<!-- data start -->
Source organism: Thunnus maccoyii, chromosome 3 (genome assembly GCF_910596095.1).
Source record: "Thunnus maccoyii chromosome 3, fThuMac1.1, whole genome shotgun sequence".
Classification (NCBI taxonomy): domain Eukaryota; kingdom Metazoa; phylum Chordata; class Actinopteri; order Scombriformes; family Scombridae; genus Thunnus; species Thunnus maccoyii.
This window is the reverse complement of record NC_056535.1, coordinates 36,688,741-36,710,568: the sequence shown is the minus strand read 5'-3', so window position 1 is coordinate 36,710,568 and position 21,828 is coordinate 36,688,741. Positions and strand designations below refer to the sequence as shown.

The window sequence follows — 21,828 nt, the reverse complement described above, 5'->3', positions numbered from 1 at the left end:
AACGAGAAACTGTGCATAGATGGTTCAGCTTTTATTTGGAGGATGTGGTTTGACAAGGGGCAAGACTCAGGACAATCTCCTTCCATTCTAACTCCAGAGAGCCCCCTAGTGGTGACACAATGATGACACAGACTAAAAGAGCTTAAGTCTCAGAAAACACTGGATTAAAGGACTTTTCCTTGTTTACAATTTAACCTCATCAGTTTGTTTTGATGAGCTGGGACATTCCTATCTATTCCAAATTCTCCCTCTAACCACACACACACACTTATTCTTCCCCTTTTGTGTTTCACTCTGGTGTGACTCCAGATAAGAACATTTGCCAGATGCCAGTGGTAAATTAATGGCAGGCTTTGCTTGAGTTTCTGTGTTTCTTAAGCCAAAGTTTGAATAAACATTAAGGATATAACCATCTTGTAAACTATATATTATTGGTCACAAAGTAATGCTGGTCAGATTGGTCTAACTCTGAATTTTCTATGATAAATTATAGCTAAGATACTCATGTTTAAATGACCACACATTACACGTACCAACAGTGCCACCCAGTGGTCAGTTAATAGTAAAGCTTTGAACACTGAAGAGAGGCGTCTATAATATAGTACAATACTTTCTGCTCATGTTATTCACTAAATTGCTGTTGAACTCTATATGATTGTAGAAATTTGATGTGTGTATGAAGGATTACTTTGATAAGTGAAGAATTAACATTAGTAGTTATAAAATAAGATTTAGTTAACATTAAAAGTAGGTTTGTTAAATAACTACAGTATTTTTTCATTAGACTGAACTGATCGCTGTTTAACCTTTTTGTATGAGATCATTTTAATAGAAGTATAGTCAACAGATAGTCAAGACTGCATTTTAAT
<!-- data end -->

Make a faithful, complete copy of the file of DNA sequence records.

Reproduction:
Source organism: Thunnus maccoyii, chromosome 3 (genome assembly GCF_910596095.1).
Source record: "Thunnus maccoyii chromosome 3, fThuMac1.1, whole genome shotgun sequence".
Classification (NCBI taxonomy): domain Eukaryota; kingdom Metazoa; phylum Chordata; class Actinopteri; order Scombriformes; family Scombridae; genus Thunnus; species Thunnus maccoyii.
This window is the reverse complement of record NC_056535.1, coordinates 36,688,741-36,710,568: the sequence shown is the minus strand read 5'-3', so window position 1 is coordinate 36,710,568 and position 21,828 is coordinate 36,688,741. Positions and strand designations below refer to the sequence as shown.

The window sequence follows — 21,828 nt, the reverse complement described above, 5'->3', positions numbered from 1 at the left end:
AACGAGAAACTGTGCATAGATGGTTCAGCTTTTATTTGGAGGATGTGGTTTGACAAGGGGCAAGACTCAGGACAATCTCCTTCCATTCTAACTCCAGAGAGCCCCCTAGTGGTGACACAATGATGACACAGACTAAAAGAGCTTAAGTCTCAGAAAACACTGGATTAAAGGACTTTTCCTTGTTTACAATTTAACCTCATCAGTTTGTTTTGATGAGCTGGGACATTCCTATCTATTCCAAATTCTCCCTCTAACCACACACACACACTTATTCTTCCCCTTTTGTGTTTCACTCTGGTGTGACTCCAGATAAGAACATTTGCCAGATGCCAGTGGTAAATTAATGGCAGGCTTTGCTTGAGTTTCTGTGTTTCTTAAGCCAAAGTTTGAATAAACATTAAGGATATAACCATCTTGTAAACTATATATTATTGGTCACAAAGTAATGCTGGTCAGATTGGTCTAACTCTGAATTTTCTATGATAAATTATAGCTAAGATACTCATGTTTAAATGACCACACATTACACGTACCAACAGTGCCACCCAGTGGTCAGTTAATAGTAAAGCTTTGAACACTGAAGAGAGGCGTCTATAATATAGTACAATACTTTCTGCTCATGTTATTCACTAAATTGCTGTTGAACTCTATATGATTGTAGAAATTTGATGTGTGTATGAAGGATTACTTTGATAAGTGAAGAATTAACATTAGTAGTTATAAAATAAGATTTAGTTAACATTAAAAGTAGGTTTGTTAAATAACTACAGTATTTTTTCATTAGACTGAACTGATCGCTGTTTAACCTTTTTGTATGAGATCATTTTAATAGAAGTATAGTCAACAGATAGTCAAGACTGCATTTTAAT